Whey protein, creatine, beta-alanine, caffeine, fish oil, vitamin D. . . these supplements are the poster boys for places like GNC and online supplement retailers.
They are well known, effective, and are beneficial for most hard-training, health-minded individuals.
While we all love these popular supplements, there are some less well-known supplements that appear to be just as effective as the big hitters above.
Interestingly, a lot of these newer supplements appear to modulate your neurotransmitters and can be considered “nootropics”.
Glycine is an underappreciated amino acid, perhaps because it is the smallest and not one of the sexy BCAA’s. However, it can serve as a neurotransmitter and supplemental glycine has been shown to be effective for improving sleep.
Glycine appears to be superior to nighttime carbohydrates, and even magnesium, for improving sleep quality. Did that blow your mind? It blew mine when I first read through the studies.
Most studies show that low doses of glycine appear to be the most beneficial. In humans who reported poor sleep, consuming 3 grams of glycine before bedtime improved their sleep, reduced daytime sleepiness, and improved performance of memory recognition tasks1.
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In a double-blind cross-over study, 3 grams of glycine before bed improved fatigue and “peppiness” the morning following supplementation2. I know I would benefit from more morning “peppiness”.
Based on what we know at the current moment, it appears that 3 grams are the “magic dose” as a third study demonstrated that 3 grams of pre-bed glycine improved sleep and reduced fatigue and daytime sleepiness3.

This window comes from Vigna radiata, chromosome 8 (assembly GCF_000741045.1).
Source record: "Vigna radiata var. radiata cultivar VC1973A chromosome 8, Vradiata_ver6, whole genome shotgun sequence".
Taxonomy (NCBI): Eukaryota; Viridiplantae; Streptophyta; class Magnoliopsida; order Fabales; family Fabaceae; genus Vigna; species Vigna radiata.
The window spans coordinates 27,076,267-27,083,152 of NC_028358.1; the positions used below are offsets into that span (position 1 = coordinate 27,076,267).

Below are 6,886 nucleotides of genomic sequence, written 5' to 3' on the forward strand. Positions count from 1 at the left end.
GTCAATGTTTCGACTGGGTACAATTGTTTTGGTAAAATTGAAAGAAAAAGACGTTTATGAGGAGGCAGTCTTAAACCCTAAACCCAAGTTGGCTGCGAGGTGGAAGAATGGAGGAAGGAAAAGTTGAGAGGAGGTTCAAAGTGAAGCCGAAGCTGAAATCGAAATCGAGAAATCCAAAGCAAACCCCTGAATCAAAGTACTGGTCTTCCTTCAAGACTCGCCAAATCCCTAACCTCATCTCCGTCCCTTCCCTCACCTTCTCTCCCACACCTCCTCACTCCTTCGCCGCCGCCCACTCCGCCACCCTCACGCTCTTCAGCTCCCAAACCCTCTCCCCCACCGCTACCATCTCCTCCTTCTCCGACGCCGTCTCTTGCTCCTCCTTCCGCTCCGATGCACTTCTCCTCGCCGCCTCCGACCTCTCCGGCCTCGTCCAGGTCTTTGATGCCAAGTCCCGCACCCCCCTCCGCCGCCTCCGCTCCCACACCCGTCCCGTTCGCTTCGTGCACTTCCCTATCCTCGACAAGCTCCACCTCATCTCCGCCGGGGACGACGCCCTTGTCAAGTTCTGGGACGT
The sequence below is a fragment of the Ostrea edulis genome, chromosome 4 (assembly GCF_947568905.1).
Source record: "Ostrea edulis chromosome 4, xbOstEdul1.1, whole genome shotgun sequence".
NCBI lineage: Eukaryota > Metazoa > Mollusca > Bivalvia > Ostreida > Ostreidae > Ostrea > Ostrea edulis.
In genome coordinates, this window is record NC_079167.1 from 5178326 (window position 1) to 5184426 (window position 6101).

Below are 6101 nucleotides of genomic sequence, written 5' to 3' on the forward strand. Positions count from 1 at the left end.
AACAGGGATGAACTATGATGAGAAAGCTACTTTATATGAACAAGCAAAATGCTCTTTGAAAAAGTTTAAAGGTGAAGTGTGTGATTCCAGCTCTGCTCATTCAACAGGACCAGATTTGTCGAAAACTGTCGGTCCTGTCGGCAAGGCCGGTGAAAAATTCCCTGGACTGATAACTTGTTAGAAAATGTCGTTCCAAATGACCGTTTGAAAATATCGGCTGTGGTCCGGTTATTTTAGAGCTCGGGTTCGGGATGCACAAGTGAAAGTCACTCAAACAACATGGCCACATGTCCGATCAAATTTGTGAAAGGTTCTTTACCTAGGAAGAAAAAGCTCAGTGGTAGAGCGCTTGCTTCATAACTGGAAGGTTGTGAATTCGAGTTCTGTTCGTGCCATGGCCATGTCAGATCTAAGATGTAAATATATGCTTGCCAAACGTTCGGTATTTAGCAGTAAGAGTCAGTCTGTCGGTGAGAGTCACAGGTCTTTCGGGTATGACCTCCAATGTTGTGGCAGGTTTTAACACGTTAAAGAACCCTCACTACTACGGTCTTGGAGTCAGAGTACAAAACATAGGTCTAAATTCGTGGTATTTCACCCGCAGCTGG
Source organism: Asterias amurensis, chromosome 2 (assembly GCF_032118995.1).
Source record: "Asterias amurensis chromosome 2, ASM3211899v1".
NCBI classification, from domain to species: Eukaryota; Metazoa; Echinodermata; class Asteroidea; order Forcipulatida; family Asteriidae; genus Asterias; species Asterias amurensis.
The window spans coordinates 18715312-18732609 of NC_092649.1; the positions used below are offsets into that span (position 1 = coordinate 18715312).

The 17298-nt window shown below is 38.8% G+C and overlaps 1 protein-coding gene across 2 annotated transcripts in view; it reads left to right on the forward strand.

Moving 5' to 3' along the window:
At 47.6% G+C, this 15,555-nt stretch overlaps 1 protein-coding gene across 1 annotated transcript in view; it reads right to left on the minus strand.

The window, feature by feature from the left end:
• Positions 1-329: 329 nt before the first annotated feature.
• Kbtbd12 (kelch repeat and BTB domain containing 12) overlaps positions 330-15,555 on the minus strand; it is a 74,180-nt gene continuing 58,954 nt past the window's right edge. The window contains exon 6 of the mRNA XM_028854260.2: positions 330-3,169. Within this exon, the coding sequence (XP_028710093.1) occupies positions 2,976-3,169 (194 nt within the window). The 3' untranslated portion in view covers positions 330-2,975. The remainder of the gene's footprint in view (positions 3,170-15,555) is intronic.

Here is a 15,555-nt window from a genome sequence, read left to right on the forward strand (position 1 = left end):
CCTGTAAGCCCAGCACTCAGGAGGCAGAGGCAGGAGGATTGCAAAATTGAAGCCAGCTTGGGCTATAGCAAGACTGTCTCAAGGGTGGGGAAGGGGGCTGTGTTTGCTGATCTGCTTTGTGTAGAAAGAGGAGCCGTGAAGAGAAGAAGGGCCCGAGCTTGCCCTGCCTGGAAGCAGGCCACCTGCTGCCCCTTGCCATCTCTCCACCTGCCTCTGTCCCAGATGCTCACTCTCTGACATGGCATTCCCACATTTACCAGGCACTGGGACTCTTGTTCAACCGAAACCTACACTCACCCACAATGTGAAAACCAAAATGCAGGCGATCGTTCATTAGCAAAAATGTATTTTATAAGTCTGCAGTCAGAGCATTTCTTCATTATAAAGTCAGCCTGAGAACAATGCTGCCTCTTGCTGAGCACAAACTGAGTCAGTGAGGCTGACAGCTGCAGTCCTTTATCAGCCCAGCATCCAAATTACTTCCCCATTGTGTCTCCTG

L-tyrosine, another amino acid, can be categorized as a nootropic. L-tyrosine primarily has effects on stress, well-being, working memory, and even cognitive function. Much like glycine, many of the benefits of L-Tyrosine have been repeated across several studies and it appears to be a safe supplement.
L-tyrosine works primarily by being a precursor to several neurotransmitters: dopamine, noradrenaline, and adrenaline. In a group of young men, 2 grams of tyrosine was able to reduce stress and fatigue and improved cognitive performance.4
This has been repeated under different forms of stress where tyrosine prevented the decline in cognitive performance during periods of sleep deprivation (i.e. shift work or long hours of being on call as a health care worker)5.
Tyrosine has also been tested in a couple of the most unique but bizarre supplement studies (science does some wacky, but really interesting stuff sometimes).
Supplementing with tyrosine has been shown to reduce stress and improve mood after exposure to intense, prolonged cold6. In another cold-exposure study, tyrosine supplementation reverses the “brain fog” that is observed under extreme cold exposure7.
Currently, it looks like the most effective doses range from about 1 gram to 2 grams, and about an hour before an event seems to maximize the effectiveness of it.
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Ashwagandha is commonly referred to as an “adaptogen”. It is a popular herb used in ayurvedic medicine and is typically used to reduce anxiety and stress, as well as alleviate insomnia. One of the lesser-known features of ashwagandha is its effect on physical performance, specifically power output.
There are several studies to support the claims of ashwagandha as an anti-anxiety supplement and that it may be a helpful way to reduce stress during stress periods. In one study, ashwagandha was 77% more effective at reducing anxiety than a placebo8. In a group of people with moderate to severe anxiety, ashwagandha was 85% more effective than the placebo group9.
Based on the data we have right now it looks like ashwagandha is a pretty effective natural anti-anxiety supplement.
Now, these studies sort of knocked my socks off. I was not expecting these results. I guess the beauty of science is you learn things that often surprise you.